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How SECURE 2.0 Enhances 529 Plans for Retirement Savings

Posted by Gregory Robinson | May 13, 2024 | 0 Comments

Introduction to SECURE 2.0 and Its Impact on Saving for Retirement

The Setting Every Community Up for Retirement Enhancement (SECURE) Act of 2019 and the subsequent SECURE 2.0 Act of 2022, part of the Consolidated Appropriations Act, 2023, introduced significant reforms aimed at bolstering Americans' retirement savings. Among these reforms, a notable provision allows for a new way for young adults to use 529 plans to save for retirement.

Understanding the 529-to-Roth IRA Rollover Under SECURE 2.0

The SECURE 2.0 Act of 2022 introduces the ability for individuals to transfer unused funds from a 529 college savings plan to a Roth IRA without incurring taxes or penalties, up to certain limits. This provision creates a valuable opportunity for beneficiaries who find themselves with excess funds after completing their education.

Exploring the Basics of 529 Plans

A 529 plan is a tax-advantaged savings plan designed primarily for future educational expenses. Contributions to these plans grow tax-free, and withdrawals for qualified educational expenses, such as tuition, required books, and even student loans up to $10,000, are also tax-free. However, withdrawals for non-qualified expenses can incur taxes and a 10% penalty.

What to Do With Unused 529 Plan Funds

Often, 529 plan contributions exceed the actual costs of education, especially when beneficiaries earn scholarships. Previously, options for handling leftover funds were limited. Now, SECURE 2.0 offers the option to roll these funds into a Roth IRA, providing an ongoing tax-advantaged investment growth opportunity aimed at retirement.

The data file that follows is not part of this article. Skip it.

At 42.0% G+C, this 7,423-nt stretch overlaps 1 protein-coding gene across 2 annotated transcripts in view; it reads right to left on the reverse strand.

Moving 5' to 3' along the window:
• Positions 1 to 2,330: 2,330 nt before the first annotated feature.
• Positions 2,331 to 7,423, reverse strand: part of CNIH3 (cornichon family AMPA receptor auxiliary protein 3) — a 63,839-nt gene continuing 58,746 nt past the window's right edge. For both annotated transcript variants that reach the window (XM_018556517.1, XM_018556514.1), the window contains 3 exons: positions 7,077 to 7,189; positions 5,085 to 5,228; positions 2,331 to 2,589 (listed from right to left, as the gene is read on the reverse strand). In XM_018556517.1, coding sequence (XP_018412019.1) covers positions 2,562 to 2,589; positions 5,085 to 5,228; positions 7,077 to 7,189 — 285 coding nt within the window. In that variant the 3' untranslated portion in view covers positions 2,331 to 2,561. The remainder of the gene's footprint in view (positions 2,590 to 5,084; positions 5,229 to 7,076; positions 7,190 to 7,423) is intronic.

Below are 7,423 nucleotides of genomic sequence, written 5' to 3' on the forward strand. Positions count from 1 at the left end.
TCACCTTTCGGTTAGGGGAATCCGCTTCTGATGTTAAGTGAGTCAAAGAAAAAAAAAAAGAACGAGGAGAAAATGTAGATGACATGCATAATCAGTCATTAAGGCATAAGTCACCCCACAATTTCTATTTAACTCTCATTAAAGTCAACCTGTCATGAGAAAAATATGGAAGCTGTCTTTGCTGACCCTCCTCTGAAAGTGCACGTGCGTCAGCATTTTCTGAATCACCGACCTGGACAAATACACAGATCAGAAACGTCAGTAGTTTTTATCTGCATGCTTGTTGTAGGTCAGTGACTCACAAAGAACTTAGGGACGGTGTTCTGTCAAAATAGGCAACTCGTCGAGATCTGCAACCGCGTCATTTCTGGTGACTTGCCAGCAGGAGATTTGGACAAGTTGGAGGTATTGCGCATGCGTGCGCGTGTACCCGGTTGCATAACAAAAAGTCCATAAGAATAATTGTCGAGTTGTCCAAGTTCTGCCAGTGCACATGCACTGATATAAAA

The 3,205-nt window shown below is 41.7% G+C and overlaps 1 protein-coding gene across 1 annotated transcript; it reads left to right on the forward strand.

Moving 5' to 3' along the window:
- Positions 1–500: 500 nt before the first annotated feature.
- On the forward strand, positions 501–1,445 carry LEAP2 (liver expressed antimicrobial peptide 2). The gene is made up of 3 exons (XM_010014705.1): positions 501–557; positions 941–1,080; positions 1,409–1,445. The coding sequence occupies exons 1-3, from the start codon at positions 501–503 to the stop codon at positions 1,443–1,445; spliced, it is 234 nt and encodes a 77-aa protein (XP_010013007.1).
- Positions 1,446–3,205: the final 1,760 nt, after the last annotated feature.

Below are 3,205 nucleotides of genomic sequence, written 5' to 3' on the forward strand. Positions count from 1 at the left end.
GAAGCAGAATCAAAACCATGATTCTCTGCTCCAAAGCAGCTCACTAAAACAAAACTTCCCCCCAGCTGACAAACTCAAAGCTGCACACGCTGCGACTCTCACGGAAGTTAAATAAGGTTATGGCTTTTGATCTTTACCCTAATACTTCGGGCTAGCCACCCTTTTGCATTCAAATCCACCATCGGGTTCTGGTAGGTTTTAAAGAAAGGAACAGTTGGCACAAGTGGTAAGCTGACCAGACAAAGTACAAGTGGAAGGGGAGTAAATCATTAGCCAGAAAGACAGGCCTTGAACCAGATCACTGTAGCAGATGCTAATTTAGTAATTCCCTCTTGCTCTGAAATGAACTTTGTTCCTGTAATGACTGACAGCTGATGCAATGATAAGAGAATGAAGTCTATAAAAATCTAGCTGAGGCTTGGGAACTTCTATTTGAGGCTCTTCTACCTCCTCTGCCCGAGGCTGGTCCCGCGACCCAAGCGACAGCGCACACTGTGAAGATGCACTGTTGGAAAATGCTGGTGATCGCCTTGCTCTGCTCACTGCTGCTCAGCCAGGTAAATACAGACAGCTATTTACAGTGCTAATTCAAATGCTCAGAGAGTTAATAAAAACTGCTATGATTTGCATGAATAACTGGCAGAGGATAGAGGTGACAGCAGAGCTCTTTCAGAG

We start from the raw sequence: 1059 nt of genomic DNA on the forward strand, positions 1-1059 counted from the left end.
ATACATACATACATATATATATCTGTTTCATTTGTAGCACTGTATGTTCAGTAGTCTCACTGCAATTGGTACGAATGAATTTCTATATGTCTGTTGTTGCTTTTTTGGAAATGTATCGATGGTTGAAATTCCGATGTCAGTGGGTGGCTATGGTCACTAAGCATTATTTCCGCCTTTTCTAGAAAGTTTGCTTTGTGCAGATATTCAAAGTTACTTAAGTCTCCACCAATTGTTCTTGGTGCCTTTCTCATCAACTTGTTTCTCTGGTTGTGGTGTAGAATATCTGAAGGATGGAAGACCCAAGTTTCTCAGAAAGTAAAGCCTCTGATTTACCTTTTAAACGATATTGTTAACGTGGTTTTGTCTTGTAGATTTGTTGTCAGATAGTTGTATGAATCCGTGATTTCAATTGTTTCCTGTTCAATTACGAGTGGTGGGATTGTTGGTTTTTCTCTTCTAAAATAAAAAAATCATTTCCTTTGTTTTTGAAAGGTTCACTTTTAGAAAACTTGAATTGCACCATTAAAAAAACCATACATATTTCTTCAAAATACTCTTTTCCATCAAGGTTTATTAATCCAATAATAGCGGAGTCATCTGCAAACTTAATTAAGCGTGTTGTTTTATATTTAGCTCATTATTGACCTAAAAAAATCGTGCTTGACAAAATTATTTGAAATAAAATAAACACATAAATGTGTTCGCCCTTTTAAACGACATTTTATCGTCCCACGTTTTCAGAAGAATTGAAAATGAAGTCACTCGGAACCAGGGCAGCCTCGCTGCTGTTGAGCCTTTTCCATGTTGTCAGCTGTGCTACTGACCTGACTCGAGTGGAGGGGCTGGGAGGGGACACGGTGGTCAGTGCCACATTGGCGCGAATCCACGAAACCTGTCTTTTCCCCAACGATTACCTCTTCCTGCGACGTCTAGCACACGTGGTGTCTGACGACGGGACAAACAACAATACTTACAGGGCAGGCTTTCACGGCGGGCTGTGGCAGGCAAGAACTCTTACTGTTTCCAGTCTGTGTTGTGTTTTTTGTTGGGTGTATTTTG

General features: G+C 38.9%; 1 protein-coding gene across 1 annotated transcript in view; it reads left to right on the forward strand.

Roth IRA: A Brief Overview

A Roth IRA is an individual retirement account where after-tax money can grow tax-free. Withdrawals made after age 59½ are tax-free, provided the account has been open for at least five years. Early withdrawals may also be tax-free under certain conditions.

Key Limitations of the 529-to-Roth IRA Rollover

While the rollover option adds flexibility, it comes with restrictions:

  • A lifetime limit of $35,000 can be transferred.
  • The 529 plan must have been established for at least 15 years.
  • Contributions to the 529 made within the last five years cannot be rolled over.
  • Annual Roth IRA contribution limits apply.
  • Rollovers must be conducted directly between plans (plan-to-plan or trustee-to-trustee).
  • The beneficiary must have earned income in the year of the rollover.

Navigating State Tax Implications

It's important to consult a tax professional to understand potential state tax consequences, as state definitions of qualified educational expenses may vary.

Is a 529-to-Roth IRA Rollover Right for You or Your Child?

This new rollover option under SECURE 2.0 offers a strategic opportunity to use leftover 529 funds effectively. Rather than transferring the savings to another beneficiary's 529 plan or incurring penalties and taxes on non-educational withdrawals, these funds can now potentially augment your or your child's retirement savings.

Conclusion: Planning for the Future with SECURE 2.0

If you're considering how a 529 plan can fit into your broader financial strategy, or if you have leftover funds in a 529 plan, exploring a rollover to a Roth IRA might be a prudent step. Contact our office today to discuss how these changes could benefit your family's financial future.

About the Author

Gregory Robinson

Attorney Gregory Robinson is a native of Alabama. He earned his Juris Doctor (J.D.) degree from Mitchell Hamline School of Law and holds a Master of Business Administration (MBA) degree from Rice University. Prior to practicing law, he worked as a strategy consultant in the financial industry...


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